18  “The Budapest Memorandum at 20: The United States, Ukraine and Security Assurances,” Brookings Institution,

December 9, 2014, accessed May 4, 2017, https://www.brookings.edu/events/the-budapest-memorandum-at-20-the-united-states-ukraine-and-security-assurances/.

19  “The OSCEs Istanbul Charter for European Security,” NATO Review, accessed May 7, 2017, http://www.nato.int/ docu/review/2000/More-capable-balanced-alliance/OSCEs-Istanbul-Charter-European-Security/EN/index.htm.

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publics. Uzbekistan joined in 1999.20 Russia, however, saw this as a challenge to its Commonwealth of Independent States (CIS), which is also known as the Russian Commonwealth, especially since Azerbaijan and Moldova are also CIS members and GUUAM (recently renamed GUAM) seeks to provide many of the same economic and security services as the Russia-led CIS. In Ukraine’s November 2004 run-off presidential election, the pro-Russian Viktor Yanukovych was ousted by supporters of the pro-Western Viktor Yushchenko. Yanukovych had won the election by 3% of the vote according to the incumbent President Kuchma, who favored Yanukovych, in spite of the fact that Yushchenko was winning in the exit polls by over 11%. Nearly 1 million pro-Yushchenko protesters took to the Maidan, Kiev’s main square, as well as several other urban centers across the country, refusing to recognize the results of the election. On November 28, a high-ranking member of Kuchma’s government ordered the military to crack down on the protesters, but the order was refused. On December 1, the Ukrainian parliament joined with the protesters, passing a vote of no-confidence in Prime Minister Yanukovych’s government. The Supreme Court rules the election fraudulent on December 3. Finally, Yanukovych and Kuchma agreed to a new election, which Yushchenko won by 52% to Yanukovych’s 44%. Because orange was the color of Yushchenko’s party, the incident became known as the Orange Revolution.21 Russian President Vladimir Putin denounced the revolution as corrupt and unconstitutional, asserting that “One of the parties [Yanukovych’s] cannot be cornered by means of unconstitutional activities… corruption was blooming there and people round the new president [Yushchenko] have started to enrich themselves.” He continued that while Russia was not against change, it was opposed to the chaos and discord exemplified by the Orange Revolution.22 Following Yushchenko’s controversial victory over Yanukovych, tensions between Ukraine and Russia only became worse as Yushchenko steered Ukraine away from general neutrality and towards a distinctly pro-Western position. Ukraine’s partnership with NATO had hitherto been loose, although Ukraine had sent some troops 20  “Organization for Democracy and Economic Development,” Global Security, accessed May 6, 2017, http://www.globalsecurity.org/military/world/int/guuam.htm.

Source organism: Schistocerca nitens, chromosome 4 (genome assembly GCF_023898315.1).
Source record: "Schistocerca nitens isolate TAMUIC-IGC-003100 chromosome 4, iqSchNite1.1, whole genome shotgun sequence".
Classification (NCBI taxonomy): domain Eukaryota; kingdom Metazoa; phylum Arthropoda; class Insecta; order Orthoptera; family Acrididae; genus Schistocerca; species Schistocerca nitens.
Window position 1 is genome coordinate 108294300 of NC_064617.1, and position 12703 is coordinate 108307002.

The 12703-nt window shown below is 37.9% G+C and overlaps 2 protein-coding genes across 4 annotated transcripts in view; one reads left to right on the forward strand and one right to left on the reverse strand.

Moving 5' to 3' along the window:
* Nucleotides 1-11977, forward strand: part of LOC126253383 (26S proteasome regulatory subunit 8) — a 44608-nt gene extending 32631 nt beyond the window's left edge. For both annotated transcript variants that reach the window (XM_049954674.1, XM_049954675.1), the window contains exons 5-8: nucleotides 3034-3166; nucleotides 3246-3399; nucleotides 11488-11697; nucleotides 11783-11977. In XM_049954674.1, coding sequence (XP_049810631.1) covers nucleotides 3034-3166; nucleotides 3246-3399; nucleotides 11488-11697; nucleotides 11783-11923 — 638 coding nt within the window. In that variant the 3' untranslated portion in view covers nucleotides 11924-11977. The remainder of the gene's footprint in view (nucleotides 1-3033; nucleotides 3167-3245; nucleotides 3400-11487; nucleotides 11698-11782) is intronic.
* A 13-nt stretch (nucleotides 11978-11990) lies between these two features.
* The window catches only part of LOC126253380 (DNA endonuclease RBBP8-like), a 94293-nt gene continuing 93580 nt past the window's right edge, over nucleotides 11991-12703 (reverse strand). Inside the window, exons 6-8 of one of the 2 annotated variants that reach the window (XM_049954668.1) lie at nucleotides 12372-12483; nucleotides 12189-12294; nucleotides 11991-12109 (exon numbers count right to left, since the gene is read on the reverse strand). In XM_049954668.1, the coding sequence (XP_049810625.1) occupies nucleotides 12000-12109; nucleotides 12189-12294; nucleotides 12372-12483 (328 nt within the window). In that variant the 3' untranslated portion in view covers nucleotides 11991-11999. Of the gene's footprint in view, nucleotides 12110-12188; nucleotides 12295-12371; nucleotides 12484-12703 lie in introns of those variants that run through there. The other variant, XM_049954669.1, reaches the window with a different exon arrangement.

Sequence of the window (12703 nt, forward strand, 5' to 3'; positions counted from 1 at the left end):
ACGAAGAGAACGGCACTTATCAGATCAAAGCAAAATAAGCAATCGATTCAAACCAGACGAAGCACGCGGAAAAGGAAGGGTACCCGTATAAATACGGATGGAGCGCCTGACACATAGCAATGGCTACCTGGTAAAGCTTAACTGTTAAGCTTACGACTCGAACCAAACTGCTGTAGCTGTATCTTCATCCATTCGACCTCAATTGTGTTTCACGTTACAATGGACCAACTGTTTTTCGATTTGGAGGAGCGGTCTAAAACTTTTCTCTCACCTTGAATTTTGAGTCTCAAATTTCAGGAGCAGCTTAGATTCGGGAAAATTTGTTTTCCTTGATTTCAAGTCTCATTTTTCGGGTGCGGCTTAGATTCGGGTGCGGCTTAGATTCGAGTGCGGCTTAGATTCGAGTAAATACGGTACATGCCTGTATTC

21  Max Rennebohm, “Ukrainians overthrow dictatorship (Orange Revolution), 2004,” Swartmore College, September 9,

2011, accessed May 7, 2017, http://nvdatabase.swarthmore.edu/content/ukrainians-overthrow-dictatorship-orange-revolution-2004.

22  Jonathan Steele, “Putin still bitter over orange revolution,” The Guardian, September 5, 2005, accessed May 7, 2017, https://www.theguardian.com/world/2005/sep/06/russia.jonathansteele.

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to support operations in Iraq and Afghanistan in the 1990s. While Kuchma had announced a goal of joining NATO in May 2002, Yushchenko visited NATO headquarters in Brussels and urged the alliance to take relations with Ukraine to a “qualitatively new level.” NATO and Ukraine then launched an “Intensified Dialogue” phase later in 2005.23 Russia was not happy. As Ukraine drew close to fulfilling its aspiration of joining NATO in 2008, Vladimir Putin warned Ukrainian president Yushchenko that, “It is horrible to say and even horrible to think that, in response to the deployment of such [NATO missile defense] facilities in Ukrainian territory… Russia could target its missile systems at Ukraine. Imagine this just for a second.” Putin has issued similar threats against Poland and the Czech Republic over their affiliation with NATO. Yushchenko responded that Ukraine’s NATO affiliation should not be seen as a threat to Russia. Nevertheless, Russia fears that the proposed antimissile system could be used by the West to spy upon their airspace and weaken their defenses.24 Ultimately, Ukraine’s bid to join NATO was rejected along with Georgia’s in a 2008 summit in Bucharest, Romania. Although US President George Bush supported their membership, Germany and France both opposed it. French Prime Minister François Fillon explained that the proposed entry of Ukraine and Georgia into NATO was “not a good answer to the balance of power within Europe and between Europe and Russia.” In 2010, Viktor Yanukovych won Ukraine’s presidential election, having been ousted six years earlier, and he began to pursue a foreign policy more amiable to Moskva. He saw no need for further integration with NATO, calling it an “unrealistic prospect.”25 Russia’s Annexation Of Crimea By November 2013, Ukraine was plagued with severe debt, endemic corruption, and in dire need of assistance. While the European Union (EU) offered Ukraine a trade deal, Russia offered a loan of $15 billion and encouraged Ukraine to join a “Eurasian Union,” Vladimir Putin’s alternative to the EU which includes Kazakhstan and Belarus. After much uncertainty, Ukrainian President Yanukovych accepted Russia’s loan on November 21. In response, crowds of pro-Western 23  Jan Maksymiuk, “Ukraine: Government Faces Uphill Battle In Achieving NATO Aspirations,” Radio Free Europe, November 15, 2005, accessed May 7, 2017, https://www.rferl.org/a/1062966.html.